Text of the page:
Saturday, March 23, 2013

Hospitalization (Part V)

The morning after I was involuntarily admitted to the hospital, I got to meet with the psychiatrist that had admitted me the night before without seeing or speaking to me.  He spent about ten whole minutes with me.  Mike was at the hospital with me when the doctor arrived and I wanted him to stay while I talked to the doctor, but the doctor absolutely refused to allow him to stay.  He said that after he talked with me privately first, then he would allow Mike to come in and he would speak with both of us together.  That's not what happened, though.  After spending ten minutes with me, he left, without inviting Mike to come back in. 

All patients, in psychiatric units and other hospital units, are supposed to have the right to have family members or friends involved in their care if they wish, but I was denied that right.  Since having a strong support  network is especially beneficial to people with conditions like depression, it seems like it would be even more important to include people of the patient's choosing in the treatment process in instances of mental illness, but apparently that is not how things are done at this particular hospital.

The doctor told me that state law required him to admit me for three days since I could be considered a danger to myself.  I told him I thought the law said he could admit me for three days, not that he was required to.  He then agreed that it was not a requirement.  That may seem like a small thing, but it bothered me because I felt like he was assuming I was too stupid to understand what the law really said and was trying to mislead me about it.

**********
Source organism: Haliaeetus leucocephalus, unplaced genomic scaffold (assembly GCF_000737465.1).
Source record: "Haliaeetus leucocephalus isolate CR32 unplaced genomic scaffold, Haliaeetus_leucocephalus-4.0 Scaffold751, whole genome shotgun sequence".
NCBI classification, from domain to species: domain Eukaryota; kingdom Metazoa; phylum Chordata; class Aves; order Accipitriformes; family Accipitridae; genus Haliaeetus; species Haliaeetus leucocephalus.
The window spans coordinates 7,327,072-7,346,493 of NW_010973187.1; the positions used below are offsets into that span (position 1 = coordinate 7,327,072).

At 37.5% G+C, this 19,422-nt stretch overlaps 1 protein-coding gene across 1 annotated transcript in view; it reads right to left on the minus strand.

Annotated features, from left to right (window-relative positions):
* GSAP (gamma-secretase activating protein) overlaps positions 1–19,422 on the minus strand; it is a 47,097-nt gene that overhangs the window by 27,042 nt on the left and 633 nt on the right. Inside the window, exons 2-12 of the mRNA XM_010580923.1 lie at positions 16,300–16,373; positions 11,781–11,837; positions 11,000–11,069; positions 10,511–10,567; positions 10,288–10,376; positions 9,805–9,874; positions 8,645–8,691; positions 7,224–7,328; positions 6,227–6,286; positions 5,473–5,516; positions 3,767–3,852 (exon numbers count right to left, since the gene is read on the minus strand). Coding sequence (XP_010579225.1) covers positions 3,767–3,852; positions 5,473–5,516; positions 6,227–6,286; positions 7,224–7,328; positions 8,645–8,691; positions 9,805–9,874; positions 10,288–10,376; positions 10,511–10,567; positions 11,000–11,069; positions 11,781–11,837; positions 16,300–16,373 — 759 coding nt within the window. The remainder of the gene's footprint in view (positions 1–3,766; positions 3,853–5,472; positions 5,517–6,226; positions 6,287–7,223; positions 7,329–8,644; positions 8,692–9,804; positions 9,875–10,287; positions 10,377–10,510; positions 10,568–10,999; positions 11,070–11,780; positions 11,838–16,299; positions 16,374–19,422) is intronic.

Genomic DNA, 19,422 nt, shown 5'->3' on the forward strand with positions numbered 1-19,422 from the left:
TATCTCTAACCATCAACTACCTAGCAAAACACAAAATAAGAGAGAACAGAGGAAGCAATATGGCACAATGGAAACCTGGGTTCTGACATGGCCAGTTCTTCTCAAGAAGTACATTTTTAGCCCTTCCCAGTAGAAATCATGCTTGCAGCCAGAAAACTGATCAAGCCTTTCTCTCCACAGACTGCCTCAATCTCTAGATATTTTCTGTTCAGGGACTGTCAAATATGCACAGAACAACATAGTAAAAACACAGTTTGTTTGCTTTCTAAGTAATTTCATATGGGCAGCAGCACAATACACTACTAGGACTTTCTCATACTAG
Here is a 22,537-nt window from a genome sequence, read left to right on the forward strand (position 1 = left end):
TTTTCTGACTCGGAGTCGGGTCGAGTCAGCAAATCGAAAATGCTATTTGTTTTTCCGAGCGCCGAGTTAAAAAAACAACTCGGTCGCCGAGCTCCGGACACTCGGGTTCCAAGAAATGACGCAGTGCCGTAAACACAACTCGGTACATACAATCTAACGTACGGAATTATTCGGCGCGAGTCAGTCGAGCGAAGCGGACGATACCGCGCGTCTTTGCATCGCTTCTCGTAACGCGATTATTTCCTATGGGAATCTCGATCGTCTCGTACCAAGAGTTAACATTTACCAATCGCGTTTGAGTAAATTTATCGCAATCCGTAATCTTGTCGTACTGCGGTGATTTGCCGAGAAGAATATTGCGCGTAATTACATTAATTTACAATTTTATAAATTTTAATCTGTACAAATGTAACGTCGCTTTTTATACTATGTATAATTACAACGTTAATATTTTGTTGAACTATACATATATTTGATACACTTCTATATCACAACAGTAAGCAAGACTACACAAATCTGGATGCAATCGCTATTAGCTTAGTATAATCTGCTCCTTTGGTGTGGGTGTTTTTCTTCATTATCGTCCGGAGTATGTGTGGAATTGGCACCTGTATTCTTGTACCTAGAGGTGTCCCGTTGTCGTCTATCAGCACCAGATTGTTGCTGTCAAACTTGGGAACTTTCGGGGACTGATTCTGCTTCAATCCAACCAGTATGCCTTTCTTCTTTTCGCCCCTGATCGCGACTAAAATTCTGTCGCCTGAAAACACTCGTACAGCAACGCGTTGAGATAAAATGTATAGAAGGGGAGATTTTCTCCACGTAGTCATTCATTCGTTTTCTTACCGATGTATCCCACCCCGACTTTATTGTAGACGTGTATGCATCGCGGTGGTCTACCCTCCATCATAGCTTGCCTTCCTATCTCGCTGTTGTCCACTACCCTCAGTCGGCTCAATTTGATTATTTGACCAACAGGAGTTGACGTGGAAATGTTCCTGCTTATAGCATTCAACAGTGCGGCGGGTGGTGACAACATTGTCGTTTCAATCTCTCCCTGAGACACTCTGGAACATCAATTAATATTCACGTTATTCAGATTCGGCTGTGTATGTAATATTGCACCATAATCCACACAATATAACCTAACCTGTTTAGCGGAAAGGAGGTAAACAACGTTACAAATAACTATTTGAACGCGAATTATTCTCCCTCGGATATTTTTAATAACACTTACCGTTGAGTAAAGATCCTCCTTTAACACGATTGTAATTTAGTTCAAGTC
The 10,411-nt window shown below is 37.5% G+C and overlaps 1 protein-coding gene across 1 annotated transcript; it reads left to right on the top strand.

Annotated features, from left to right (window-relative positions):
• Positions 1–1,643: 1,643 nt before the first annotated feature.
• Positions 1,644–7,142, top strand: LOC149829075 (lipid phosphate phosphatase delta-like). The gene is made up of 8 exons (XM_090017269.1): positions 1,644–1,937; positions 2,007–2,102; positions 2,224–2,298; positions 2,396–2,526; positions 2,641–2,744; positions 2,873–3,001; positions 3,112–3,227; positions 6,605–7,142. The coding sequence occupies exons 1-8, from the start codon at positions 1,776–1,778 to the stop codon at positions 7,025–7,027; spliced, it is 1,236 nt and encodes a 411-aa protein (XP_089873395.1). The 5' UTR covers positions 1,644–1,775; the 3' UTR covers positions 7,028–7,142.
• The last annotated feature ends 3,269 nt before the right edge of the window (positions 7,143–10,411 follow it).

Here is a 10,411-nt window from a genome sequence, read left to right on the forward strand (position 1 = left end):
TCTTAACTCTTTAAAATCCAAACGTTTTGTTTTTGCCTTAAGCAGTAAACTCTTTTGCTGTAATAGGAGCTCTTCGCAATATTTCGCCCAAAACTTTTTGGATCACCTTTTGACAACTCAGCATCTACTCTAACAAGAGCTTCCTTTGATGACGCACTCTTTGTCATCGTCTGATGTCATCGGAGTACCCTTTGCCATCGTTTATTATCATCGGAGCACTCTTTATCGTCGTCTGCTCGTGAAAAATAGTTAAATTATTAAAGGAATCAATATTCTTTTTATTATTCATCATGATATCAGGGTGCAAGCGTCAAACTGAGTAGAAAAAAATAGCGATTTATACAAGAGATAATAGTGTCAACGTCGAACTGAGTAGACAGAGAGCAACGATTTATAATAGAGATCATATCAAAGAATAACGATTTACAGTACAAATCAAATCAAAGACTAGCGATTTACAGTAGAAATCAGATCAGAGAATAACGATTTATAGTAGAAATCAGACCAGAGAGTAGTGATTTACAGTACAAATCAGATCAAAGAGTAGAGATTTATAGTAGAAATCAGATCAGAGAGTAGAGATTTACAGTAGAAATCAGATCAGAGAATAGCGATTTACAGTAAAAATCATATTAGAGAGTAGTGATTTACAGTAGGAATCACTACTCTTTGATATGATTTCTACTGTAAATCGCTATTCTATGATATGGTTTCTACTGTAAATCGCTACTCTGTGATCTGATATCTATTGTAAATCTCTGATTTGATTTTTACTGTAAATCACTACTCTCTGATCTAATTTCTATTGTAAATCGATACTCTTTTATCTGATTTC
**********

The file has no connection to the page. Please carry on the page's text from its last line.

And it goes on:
I tried to explain why I felt that I would be better off at home than in the hospital but he wasn't listening.  He said he believed I would hurt myself as soon as I was discharged, since I had a history of self-injury, and that he didn't think anything they did in the hospital would change that.  I said in that case, then why should I stay for three days?  If I'm going to hurt myself anyway, what different does it make if I do that in three days or in two days or in just one day?

He said the difference was that if he kept me for the three days allowed by law, he could not be sued when I went home and hurt myself again.

I said, "Let me make sure I'm understanding you correctly.  You are not keeping me in the hospital because you think it will benefit me.  You are keeping me here so you do not get sued."

He said, "Yes, that's right."  Seriously.  That's what he said.  I have no witness to that since he would not allow Mike to stay in the room while he spoke with me, but he said that.

It turned out, by the way, that the law allows patients to be involuntarily admitted for up to three business days.  Don't ask me why it matters if it's a weekday or a weekend, but that's how the law is written.  Since I was admitted on Friday evening, that means I ended up being held there for five days.

I also told the psychiatrist how the emergency room physician had denied me any pain medication but he did not seem concerned about that.

Later that day, I finally got to see the real patient rights advocate, although I found him less than helpful.  He told me all he could do for me was to write a note in my chart to let my doctor know that I was unhappy with the way I had been treated in the ER.  Well, I'd already told my doctor that, but he didn't care.  I told the patient rights advocate that I didn't understand the point of his role, if that was all he could do.  He then advised me that I could file a formal grievance with the hospital if I wanted.  He said I would have to ask a nurse for a form to do that, he could not give me the form, and he could not tell me anything else or answer any questions about how that process worked.  I don't get why his job even exists, since he apparently does nothing whatsoever.  Maybe the hospital just thinks it sounds good to say they have patient rights advocates available?

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